FALINSKI: I hope so. I'm from a part of Sydney where we basically had zero cases. And same with the Central Coast and large parts of Sydney. I would hope at the very least we will see lockdowns lifted for certain parts of Sydney. And looking at the numbers, as Jenny says, she is quite right, these numbers have to be left for the health professionals and the people who were looking at these things but my hope would be that certainly parts of Sydney that haven't had any positive cases and many exposure sites would be allowed to go about their business and come out of lockdown on Friday.
WORDSWORTH: Are you happy the premiers of Queensland and Victoria successfully lobbied at National Cabinet to cut the number of international arrivals?
FALINSKI: No. I'm pretty distressed about it to be blunt. I think our policy of limiting overseas people returning to Australia is cruel. And I can't put it any other way. There are too many families that have been kept apart for too long and it is just cruel. And we shouldn't have been limiting the number of people coming back. We should have been increasing the number of people who can return to Australia.
WORDSWORTH: Jenny McAllister, can I get you to respond to that?
MCALLISTER: Well, the Commonwealth Government, Scott Morrison, had two jobs. One was to roll out the vaccine properly. The other was to establish a national quarantine system. And he's failed on both of them. That leaves the country with only bad options. It is a problem that there have been 26 breaches of hotel quarantine and they have led to lockdowns. It is also really a very big problem that so many Australians are overseas, stranded and feel abandoned by their government. But it has left the National Cabinet with only bad choices. They have chosen to reduce the number of Australians that can come home each month and that will be enormously distressing for people who have loved ones overseas who want to come home or themselves overseas. But it is a consequence of a failure to properly plan for this pandemic. It's been months, 18 months of the pandemic, 12 months since the vaccines were being negotiated, months since we learnt about the Delta strain and it's only this week that Scott Morrison chooses to release a plan about how we will navigate this. It's really not good enough.
WORDSWORTH: It seems like everybody seems to agree that hotel quarantine isn't working. We need a purpose...
FALINSKI: Well, I don't. Matt ,let me make it very clear. On the numbers Jenny just gave us then, that is 26 people out of 380,000 people that have returned to Australia. That's a success rate of 99.999%. How much more success do you want? Just explain to me what is a program that is working? I mean, this is an absurd situation that we are in where apparently when we are having to deny people the capacity to see family and loved ones that they care about because we view that in this country a program that has a 99.99% success rate isn't good enough.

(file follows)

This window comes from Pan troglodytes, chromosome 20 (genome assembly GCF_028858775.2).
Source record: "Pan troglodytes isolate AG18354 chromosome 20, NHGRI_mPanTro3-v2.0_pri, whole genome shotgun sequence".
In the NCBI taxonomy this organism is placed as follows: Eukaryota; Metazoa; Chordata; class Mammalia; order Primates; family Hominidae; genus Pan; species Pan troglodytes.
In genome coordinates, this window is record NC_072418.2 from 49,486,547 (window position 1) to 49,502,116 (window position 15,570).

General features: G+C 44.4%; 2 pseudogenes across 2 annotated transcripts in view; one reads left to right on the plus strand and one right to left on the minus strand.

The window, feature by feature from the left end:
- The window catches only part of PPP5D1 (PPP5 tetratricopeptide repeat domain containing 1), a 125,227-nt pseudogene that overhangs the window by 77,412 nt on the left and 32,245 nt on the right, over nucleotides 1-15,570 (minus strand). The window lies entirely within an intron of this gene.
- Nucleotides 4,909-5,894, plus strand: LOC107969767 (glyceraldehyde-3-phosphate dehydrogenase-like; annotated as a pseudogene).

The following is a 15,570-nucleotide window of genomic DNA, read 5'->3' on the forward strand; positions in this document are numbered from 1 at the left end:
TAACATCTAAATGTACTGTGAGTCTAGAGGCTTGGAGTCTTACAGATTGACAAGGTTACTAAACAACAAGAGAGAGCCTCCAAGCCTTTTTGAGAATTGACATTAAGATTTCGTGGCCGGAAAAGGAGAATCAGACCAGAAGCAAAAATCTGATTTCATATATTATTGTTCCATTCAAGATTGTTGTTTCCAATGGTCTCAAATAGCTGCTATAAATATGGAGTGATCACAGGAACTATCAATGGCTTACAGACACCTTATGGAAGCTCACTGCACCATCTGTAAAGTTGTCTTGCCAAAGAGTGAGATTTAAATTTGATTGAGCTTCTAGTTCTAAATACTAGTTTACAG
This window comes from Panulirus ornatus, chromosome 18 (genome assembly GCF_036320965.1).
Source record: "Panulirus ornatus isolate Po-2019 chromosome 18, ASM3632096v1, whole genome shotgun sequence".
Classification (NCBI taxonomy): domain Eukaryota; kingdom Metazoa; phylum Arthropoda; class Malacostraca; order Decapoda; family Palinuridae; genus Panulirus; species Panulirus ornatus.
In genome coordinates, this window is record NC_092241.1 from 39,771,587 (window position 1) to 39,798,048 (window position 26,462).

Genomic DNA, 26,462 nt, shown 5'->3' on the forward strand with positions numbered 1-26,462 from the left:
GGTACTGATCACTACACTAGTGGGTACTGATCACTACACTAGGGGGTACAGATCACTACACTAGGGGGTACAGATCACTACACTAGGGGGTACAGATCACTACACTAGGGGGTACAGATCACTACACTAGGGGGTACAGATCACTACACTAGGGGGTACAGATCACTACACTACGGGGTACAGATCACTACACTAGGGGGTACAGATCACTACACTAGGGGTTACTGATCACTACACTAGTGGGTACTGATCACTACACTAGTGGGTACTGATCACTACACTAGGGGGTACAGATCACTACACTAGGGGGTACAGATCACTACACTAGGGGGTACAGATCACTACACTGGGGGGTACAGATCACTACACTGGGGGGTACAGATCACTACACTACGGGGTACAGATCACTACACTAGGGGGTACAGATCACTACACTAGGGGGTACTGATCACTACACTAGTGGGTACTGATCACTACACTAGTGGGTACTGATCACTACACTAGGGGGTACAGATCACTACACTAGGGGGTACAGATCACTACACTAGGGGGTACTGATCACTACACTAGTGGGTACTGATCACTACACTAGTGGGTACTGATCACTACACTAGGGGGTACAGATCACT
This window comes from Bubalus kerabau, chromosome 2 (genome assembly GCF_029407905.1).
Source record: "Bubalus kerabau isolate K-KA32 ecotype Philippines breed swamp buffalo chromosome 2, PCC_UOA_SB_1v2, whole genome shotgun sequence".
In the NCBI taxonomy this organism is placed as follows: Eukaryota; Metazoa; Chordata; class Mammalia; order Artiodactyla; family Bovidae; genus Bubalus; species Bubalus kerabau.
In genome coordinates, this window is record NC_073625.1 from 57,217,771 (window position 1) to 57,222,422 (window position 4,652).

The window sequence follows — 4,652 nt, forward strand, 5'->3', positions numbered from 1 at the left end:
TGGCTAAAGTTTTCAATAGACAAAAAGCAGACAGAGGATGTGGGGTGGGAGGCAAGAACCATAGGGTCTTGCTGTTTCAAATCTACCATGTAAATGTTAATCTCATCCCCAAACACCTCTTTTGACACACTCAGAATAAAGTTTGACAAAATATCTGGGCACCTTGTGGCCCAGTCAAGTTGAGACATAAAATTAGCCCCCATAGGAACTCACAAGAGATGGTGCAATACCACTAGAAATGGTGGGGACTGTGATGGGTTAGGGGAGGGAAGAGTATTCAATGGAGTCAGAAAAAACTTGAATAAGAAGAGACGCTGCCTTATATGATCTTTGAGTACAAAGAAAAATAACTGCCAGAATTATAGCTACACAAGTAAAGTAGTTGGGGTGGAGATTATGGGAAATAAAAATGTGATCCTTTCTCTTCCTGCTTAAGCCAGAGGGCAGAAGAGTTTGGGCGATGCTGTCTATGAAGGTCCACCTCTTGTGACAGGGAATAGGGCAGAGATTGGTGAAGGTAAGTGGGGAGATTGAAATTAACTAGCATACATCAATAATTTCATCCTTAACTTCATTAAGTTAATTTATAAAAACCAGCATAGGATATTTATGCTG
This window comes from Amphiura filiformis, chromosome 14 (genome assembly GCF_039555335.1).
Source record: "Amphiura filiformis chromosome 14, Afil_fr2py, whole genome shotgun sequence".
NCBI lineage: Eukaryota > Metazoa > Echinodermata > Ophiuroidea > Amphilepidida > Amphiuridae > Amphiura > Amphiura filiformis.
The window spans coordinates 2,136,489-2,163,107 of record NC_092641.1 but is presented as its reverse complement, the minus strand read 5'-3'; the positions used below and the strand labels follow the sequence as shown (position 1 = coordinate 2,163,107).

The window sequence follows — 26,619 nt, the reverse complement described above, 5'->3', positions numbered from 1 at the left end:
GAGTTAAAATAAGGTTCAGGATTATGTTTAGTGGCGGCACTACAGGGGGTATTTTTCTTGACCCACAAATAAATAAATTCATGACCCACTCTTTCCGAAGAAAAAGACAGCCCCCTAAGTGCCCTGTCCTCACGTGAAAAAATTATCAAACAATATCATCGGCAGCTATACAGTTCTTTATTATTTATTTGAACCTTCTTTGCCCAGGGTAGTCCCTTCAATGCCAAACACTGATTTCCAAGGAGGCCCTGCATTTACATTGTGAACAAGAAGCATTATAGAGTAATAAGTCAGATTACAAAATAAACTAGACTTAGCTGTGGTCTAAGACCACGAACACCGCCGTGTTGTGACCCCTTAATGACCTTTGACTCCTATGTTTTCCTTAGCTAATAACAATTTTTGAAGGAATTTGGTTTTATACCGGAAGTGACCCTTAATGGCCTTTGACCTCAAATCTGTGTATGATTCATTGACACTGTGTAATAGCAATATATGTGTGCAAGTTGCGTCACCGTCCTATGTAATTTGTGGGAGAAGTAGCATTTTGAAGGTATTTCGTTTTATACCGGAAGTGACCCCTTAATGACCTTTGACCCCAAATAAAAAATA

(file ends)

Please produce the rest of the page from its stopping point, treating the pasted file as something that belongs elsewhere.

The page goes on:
WORDSWORTH: I take your point, Jason, it's a small number of breaches but unfortunately those small numbers of breaches has led to all these lockdowns.
FALINSKI: And there's another argument. I'm sure, like you, sorry like me, you know a number of people in London and other parts of the world. So, when I'm talking to Latika Burke on Thursday, and saying we’ve lockdown, six million people because we had 25 or 24 cases that day. And she turns around and says – “well our Freedom Day is coming up and we’ve just had 11,000 cases”. I know it's not equivalent because there are 60 million people in Britain, etc. But it does seem we have taken an extraordinary case -- extraordinary level of safety to this thing. And I understand that it seems to be where Australians are comfortable.
WORDSWORTH: Before we run out of time, given what you're saying...
FALINSKI: Sorry, Matt.
WORDSWORTH: I want to develop that point one more step before we run out of time and just quickly, it seems like then that the purpose-built facilities are our next step. Yet we just got told today one of them won't be built until the start of next year. Can we speed this up?
FALINSKI: To what end? We'll have purpose-made facilities. What are we hoping, the success rate on that will be 99.9999%? We have what we have now. It has worked incredibly well. In New South Wales, the failure rate has been so close to zero it's not funny.
WORDSWORTH: I’m sorry Jason, I have to jump in on you. A lot of people would appreciate the end to the lockdowns, but I appreciate both of your time today. Senator Jenny McAllister and Liberal Member Jason Falinski.
MCALLISTER: Thanks Matt.